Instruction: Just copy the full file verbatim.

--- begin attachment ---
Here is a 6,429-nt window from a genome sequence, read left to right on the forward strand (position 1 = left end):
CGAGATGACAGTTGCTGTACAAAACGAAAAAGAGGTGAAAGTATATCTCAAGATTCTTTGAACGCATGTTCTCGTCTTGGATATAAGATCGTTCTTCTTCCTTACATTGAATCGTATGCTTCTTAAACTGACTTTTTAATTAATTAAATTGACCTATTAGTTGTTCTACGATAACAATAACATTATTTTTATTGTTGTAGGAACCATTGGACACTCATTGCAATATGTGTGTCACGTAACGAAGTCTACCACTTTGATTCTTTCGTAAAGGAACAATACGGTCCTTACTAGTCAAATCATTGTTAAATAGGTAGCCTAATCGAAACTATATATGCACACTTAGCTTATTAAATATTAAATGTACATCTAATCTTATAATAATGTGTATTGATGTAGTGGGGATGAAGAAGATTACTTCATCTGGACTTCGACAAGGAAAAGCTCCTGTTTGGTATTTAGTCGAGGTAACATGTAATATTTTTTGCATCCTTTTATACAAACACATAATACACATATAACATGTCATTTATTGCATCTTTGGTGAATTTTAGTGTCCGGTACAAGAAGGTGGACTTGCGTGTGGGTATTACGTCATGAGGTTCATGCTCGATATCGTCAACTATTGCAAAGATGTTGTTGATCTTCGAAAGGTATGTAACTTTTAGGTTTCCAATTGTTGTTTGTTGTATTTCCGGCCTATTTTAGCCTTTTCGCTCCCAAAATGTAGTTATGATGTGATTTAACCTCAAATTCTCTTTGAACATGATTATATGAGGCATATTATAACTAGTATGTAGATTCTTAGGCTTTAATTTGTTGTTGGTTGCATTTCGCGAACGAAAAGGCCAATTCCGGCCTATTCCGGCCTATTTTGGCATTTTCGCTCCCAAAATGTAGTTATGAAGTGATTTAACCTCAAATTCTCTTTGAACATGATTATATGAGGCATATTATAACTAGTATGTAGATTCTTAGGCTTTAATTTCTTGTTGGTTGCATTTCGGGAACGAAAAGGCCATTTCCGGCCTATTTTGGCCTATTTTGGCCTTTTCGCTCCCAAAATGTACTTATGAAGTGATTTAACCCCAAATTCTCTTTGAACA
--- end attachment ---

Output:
Here is a 6,429-nt window from a genome sequence, read left to right on the forward strand (position 1 = left end):
CGAGATGACAGTTGCTGTACAAAACGAAAAAGAGGTGAAAGTATATCTCAAGATTCTTTGAACGCATGTTCTCGTCTTGGATATAAGATCGTTCTTCTTCCTTACATTGAATCGTATGCTTCTTAAACTGACTTTTTAATTAATTAAATTGACCTATTAGTTGTTCTACGATAACAATAACATTATTTTTATTGTTGTAGGAACCATTGGACACTCATTGCAATATGTGTGTCACGTAACGAAGTCTACCACTTTGATTCTTTCGTAAAGGAACAATACGGTCCTTACTAGTCAAATCATTGTTAAATAGGTAGCCTAATCGAAACTATATATGCACACTTAGCTTATTAAATATTAAATGTACATCTAATCTTATAATAATGTGTATTGATGTAGTGGGGATGAAGAAGATTACTTCATCTGGACTTCGACAAGGAAAAGCTCCTGTTTGGTATTTAGTCGAGGTAACATGTAATATTTTTTGCATCCTTTTATACAAACACATAATACACATATAACATGTCATTTATTGCATCTTTGGTGAATTTTAGTGTCCGGTACAAGAAGGTGGACTTGCGTGTGGGTATTACGTCATGAGGTTCATGCTCGATATCGTCAACTATTGCAAAGATGTTGTTGATCTTCGAAAGGTATGTAACTTTTAGGTTTCCAATTGTTGTTTGTTGTATTTCCGGCCTATTTTAGCCTTTTCGCTCCCAAAATGTAGTTATGATGTGATTTAACCTCAAATTCTCTTTGAACATGATTATATGAGGCATATTATAACTAGTATGTAGATTCTTAGGCTTTAATTTGTTGTTGGTTGCATTTCGCGAACGAAAAGGCCAATTCCGGCCTATTCCGGCCTATTTTGGCATTTTCGCTCCCAAAATGTAGTTATGAAGTGATTTAACCTCAAATTCTCTTTGAACATGATTATATGAGGCATATTATAACTAGTATGTAGATTCTTAGGCTTTAATTTCTTGTTGGTTGCATTTCGGGAACGAAAAGGCCATTTCCGGCCTATTTTGGCCTATTTTGGCCTTTTCGCTCCCAAAATGTACTTATGAAGTGATTTAACCCCAAATTCTCTTTGAACA